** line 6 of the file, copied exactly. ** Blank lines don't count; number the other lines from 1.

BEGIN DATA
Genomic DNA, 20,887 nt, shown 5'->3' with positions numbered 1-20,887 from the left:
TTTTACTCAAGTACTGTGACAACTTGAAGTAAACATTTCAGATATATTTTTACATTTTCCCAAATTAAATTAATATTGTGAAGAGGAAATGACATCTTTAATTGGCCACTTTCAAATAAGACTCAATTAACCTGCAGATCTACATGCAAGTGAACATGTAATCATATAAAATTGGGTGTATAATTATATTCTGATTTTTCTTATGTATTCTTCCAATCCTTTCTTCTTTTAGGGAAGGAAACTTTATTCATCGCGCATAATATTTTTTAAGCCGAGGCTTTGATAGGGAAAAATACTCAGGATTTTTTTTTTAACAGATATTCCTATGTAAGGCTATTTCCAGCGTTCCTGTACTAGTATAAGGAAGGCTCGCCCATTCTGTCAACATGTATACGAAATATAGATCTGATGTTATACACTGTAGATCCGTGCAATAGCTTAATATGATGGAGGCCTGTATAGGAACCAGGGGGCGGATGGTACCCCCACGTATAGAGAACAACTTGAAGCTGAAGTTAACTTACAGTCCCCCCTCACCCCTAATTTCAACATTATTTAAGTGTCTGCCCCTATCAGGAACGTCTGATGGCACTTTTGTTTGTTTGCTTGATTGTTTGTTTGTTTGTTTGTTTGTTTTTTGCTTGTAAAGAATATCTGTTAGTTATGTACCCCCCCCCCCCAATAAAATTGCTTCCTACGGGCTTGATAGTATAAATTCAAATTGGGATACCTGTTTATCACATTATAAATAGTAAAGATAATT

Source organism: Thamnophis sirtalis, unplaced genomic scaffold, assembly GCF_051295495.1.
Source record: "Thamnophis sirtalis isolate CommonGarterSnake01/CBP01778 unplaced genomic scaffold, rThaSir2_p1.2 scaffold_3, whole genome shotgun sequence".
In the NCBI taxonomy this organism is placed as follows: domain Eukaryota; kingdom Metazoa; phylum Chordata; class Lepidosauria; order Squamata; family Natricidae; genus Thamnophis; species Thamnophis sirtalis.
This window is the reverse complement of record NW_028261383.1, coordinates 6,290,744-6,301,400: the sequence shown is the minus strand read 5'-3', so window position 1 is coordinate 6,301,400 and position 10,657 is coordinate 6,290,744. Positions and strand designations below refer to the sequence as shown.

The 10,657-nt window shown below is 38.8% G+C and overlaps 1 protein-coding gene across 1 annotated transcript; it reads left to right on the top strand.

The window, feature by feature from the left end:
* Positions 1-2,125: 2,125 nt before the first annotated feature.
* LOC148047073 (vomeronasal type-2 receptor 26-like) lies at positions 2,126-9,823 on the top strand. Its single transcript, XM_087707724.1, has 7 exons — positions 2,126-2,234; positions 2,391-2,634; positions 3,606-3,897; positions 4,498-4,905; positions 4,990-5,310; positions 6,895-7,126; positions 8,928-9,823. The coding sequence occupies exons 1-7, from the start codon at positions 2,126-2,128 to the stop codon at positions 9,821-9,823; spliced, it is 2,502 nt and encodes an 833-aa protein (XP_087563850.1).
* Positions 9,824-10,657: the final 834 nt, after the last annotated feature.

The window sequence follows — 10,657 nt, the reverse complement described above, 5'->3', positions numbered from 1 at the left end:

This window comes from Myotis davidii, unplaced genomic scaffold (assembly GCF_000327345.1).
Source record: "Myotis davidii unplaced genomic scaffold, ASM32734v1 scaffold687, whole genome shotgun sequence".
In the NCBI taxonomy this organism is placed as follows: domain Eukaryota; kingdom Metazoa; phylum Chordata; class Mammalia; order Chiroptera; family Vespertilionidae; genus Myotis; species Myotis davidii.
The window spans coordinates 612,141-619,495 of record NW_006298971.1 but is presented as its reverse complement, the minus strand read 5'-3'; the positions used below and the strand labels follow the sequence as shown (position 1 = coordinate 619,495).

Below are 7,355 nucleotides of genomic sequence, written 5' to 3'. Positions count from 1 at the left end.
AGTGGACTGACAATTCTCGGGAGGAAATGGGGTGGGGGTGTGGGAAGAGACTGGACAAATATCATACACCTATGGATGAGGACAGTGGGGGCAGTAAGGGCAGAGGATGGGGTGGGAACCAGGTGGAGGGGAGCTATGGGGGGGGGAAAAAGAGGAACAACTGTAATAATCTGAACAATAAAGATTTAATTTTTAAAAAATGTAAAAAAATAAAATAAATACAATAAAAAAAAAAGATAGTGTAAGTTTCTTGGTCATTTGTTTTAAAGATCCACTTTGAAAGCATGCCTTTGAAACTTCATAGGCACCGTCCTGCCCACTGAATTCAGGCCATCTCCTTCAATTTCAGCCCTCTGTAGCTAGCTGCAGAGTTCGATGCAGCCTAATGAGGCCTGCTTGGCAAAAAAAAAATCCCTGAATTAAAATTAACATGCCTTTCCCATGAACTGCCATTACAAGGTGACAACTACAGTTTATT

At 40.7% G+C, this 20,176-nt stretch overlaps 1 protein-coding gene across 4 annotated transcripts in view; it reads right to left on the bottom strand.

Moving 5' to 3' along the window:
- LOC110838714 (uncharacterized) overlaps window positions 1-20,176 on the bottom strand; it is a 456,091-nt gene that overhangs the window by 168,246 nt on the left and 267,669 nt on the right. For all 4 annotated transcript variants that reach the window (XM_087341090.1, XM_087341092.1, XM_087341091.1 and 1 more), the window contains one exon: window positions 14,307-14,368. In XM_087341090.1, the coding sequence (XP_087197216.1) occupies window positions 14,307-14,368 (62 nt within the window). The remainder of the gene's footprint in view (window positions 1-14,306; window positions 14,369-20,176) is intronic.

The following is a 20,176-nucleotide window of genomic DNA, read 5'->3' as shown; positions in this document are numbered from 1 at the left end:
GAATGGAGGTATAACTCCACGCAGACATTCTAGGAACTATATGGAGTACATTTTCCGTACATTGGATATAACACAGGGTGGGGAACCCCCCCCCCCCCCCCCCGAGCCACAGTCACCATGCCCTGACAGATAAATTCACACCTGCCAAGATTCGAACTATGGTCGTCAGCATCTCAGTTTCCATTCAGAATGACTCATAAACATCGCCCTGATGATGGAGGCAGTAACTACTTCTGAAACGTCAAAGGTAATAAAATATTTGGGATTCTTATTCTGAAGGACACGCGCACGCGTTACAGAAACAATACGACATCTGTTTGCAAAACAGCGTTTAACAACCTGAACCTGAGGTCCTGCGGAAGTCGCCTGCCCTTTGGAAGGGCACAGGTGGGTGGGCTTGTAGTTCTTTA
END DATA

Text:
This window is the reverse complement of record NW_028261383.1, coordinates 6,290,744-6,301,400: the sequence shown is the minus strand read 5'-3', so window position 1 is coordinate 6,301,400 and position 10,657 is coordinate 6,290,744. Positions and strand designations below refer to the sequence as shown.